The very first U2 tribute album that I ever bought was We Will Follow, a collection put together by, and featuring artists from, Cleopatra Records, a label known mostly for their gothic and industrial output. I confess that, like I imagine many of you must be, I was somewhat skeptical about whether or not the label could produce anything worth hearing, considering the disparity between U2’s own source material and that produced by some of the bands appearing on the record, but I like some of the bands on Cleopatra’s roster almost (but not quite) as much as I like U2, so I dutifully made my way down to the record store and special ordered this back when it first came out – to be honest, this was back in 1999, in one of those awful dry spells between U2 releases, and I was desperate for something U2 related that I hadn’t already heard a thousand times.
Like a lot of compilations with a wide variety of artists, the results were pretty mixed. There are a few tracks which are reworked magnificently, but there are just as many that are virtually unlistenable, they’re so bad. On the balance, I suppose that I could say that the album was better than I had feared, but not as good as I had hoped. Let’s start with the good, and work our way down from there.
The first thing on this record that really excited me is the cover of “New Year’s Day” performed by Front Line Assembly featuring Tiffany – yes, that Tiffany. As evidenced by the vast number of remixes of “New Year’s Day” that have been released from a huge number of sources over the years, New Year’s Day is a song that really translates well to the dance and electronic genres. It makes sense, of course, since, like “New Year’s Day”, most musical types that fall under those categories feature strong bass-lines at the forefront of their sound. Tiffany’s vocals are a little bit flat at times, but it kind of fits with the subversion that I think Front Line Assembly is going for here. This is definitely a stand-out track on the record.
A few tracks later, Spahn Ranch is responsible for an absolutely knock-out cover of “I Will Follow“, exchanging the original’s energy and excitement for a hypnotic tranquility that gives entirely new dimensions to the song. This is the kind of thing that makes cover songs so exciting, when the performer isn’t just parroting the original – really, what’s the point? – but imprinting something that we all know and love with their own unique spin, giving a shiny makeover to our old, dear friend. Silverbeam and Ann Louise, two musical entities that I know very little about, provide the third and final stand-out track on this collection, by accomplishing a similar feat with “Where the Streets Have No Name“. Where U2’s version is all yearning and striving, infused with the warmth of the sun-rise on the teeming African Savannah, Silverbeam’s cover is breezy and hopeful, like the first thaw of spring.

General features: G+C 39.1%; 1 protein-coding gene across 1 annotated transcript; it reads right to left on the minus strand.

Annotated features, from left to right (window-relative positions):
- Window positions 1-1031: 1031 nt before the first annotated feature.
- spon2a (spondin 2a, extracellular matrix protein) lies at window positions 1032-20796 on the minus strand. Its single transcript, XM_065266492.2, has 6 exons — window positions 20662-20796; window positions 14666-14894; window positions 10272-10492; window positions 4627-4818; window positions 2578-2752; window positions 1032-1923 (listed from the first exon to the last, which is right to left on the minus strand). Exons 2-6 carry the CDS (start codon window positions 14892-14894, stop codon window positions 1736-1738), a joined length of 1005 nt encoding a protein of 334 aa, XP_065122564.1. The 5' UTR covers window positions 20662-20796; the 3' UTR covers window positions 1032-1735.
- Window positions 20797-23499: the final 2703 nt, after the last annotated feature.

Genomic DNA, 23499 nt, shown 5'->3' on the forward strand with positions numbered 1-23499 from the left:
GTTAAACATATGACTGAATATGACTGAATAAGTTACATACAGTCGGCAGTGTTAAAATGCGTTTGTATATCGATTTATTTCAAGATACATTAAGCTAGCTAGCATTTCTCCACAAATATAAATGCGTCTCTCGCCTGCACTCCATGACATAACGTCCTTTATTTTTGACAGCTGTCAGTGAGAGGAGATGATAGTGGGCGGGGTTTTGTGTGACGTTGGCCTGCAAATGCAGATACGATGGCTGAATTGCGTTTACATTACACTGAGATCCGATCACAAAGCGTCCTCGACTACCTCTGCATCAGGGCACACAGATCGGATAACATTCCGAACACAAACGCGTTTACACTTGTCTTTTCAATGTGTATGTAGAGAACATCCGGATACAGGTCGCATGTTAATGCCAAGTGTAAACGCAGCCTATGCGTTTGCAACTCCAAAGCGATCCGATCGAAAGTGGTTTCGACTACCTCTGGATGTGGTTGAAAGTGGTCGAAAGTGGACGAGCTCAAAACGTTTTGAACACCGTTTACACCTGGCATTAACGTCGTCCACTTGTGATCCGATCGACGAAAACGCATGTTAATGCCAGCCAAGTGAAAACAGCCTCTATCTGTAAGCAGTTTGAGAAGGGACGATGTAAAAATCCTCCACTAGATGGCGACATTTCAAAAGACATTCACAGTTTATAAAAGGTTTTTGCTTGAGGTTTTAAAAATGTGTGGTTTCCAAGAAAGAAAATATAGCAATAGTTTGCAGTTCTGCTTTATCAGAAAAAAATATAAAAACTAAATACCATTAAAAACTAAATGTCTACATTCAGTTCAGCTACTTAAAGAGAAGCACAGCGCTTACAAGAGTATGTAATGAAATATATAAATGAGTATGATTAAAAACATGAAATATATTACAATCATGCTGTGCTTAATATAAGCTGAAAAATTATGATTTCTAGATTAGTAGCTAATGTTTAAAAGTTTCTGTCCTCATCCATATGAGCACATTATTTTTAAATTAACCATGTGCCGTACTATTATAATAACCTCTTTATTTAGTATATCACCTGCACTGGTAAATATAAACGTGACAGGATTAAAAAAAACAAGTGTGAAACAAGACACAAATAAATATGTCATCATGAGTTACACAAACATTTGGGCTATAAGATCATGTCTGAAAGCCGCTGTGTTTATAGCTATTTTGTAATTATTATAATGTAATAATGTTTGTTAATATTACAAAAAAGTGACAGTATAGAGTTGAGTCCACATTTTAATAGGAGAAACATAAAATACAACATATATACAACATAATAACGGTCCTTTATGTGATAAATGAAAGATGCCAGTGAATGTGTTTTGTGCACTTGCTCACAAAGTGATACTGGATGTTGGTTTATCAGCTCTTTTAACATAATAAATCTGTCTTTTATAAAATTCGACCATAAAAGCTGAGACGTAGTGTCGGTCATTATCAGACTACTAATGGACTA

Although I have to give credit to Die Krupps for trying to do something unique with “Numb”, their cover of the Zooropa single is, frankly, awful. “Numb” is such a strange little song, and is tied so closely to the ZooTV ethos, I wonder if it wouldn’t have been easier for Die Krupps to tackle another U2 song with less baggage. Since we’re talking about “awful”, I’ve got to also warn you away from the Polecats’ rock-a-billy version of “Desire”. As I’m listening to this, the first thing that turns me off is the singer’s voice. It’s like nails on a chalkboard, and I’m tempted to say that their arrangement might work if someone else were singing it – someone with a more masculine voice, more aggressive and sharp than this whiny screech. Whatever the case, do yourself a favor and skip this track.
The above represent my picks for the stand-out tracks from this album, both good and bad. The remainder of the album’s 14 tracks fall somewhere in the middle. I was initially concerned that some of these version might be too “out there”, but the reality is that most of these stick too closely to the originals, with very little offered that isn’t simply regurgitating what U2 did to make these songs so great to start with.
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